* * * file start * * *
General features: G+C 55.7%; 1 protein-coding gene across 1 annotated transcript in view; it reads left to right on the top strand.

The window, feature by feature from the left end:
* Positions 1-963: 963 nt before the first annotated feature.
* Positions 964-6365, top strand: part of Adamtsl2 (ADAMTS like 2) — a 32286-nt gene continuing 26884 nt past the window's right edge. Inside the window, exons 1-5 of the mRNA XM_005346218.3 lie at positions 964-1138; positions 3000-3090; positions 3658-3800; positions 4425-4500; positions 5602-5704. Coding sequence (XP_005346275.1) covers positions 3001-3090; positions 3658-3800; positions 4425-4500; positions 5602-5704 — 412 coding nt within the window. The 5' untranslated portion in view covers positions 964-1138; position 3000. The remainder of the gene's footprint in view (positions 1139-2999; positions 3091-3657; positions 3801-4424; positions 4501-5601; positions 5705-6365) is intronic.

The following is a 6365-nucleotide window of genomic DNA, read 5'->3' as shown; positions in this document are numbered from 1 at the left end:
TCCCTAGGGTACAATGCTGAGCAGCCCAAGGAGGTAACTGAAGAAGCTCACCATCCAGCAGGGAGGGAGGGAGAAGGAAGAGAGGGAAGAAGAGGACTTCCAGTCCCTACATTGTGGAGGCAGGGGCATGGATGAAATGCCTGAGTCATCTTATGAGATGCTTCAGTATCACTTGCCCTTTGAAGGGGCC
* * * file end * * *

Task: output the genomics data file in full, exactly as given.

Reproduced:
General features: G+C 55.7%; 1 protein-coding gene across 1 annotated transcript in view; it reads left to right on the top strand.

The window, feature by feature from the left end:
* Positions 1-963: 963 nt before the first annotated feature.
* Positions 964-6365, top strand: part of Adamtsl2 (ADAMTS like 2) — a 32286-nt gene continuing 26884 nt past the window's right edge. Inside the window, exons 1-5 of the mRNA XM_005346218.3 lie at positions 964-1138; positions 3000-3090; positions 3658-3800; positions 4425-4500; positions 5602-5704. Coding sequence (XP_005346275.1) covers positions 3001-3090; positions 3658-3800; positions 4425-4500; positions 5602-5704 — 412 coding nt within the window. The 5' untranslated portion in view covers positions 964-1138; position 3000. The remainder of the gene's footprint in view (positions 1139-2999; positions 3091-3657; positions 3801-4424; positions 4501-5601; positions 5705-6365) is intronic.

The following is a 6365-nucleotide window of genomic DNA, read 5'->3' as shown; positions in this document are numbered from 1 at the left end:
TCCCTAGGGTACAATGCTGAGCAGCCCAAGGAGGTAACTGAAGAAGCTCACCATCCAGCAGGGAGGGAGGGAGAAGGAAGAGAGGGAAGAAGAGGACTTCCAGTCCCTACATTGTGGAGGCAGGGGCATGGATGAAATGCCTGAGTCATCTTATGAGATGCTTCAGTATCACTTGCCCTTTGAAGGGGCC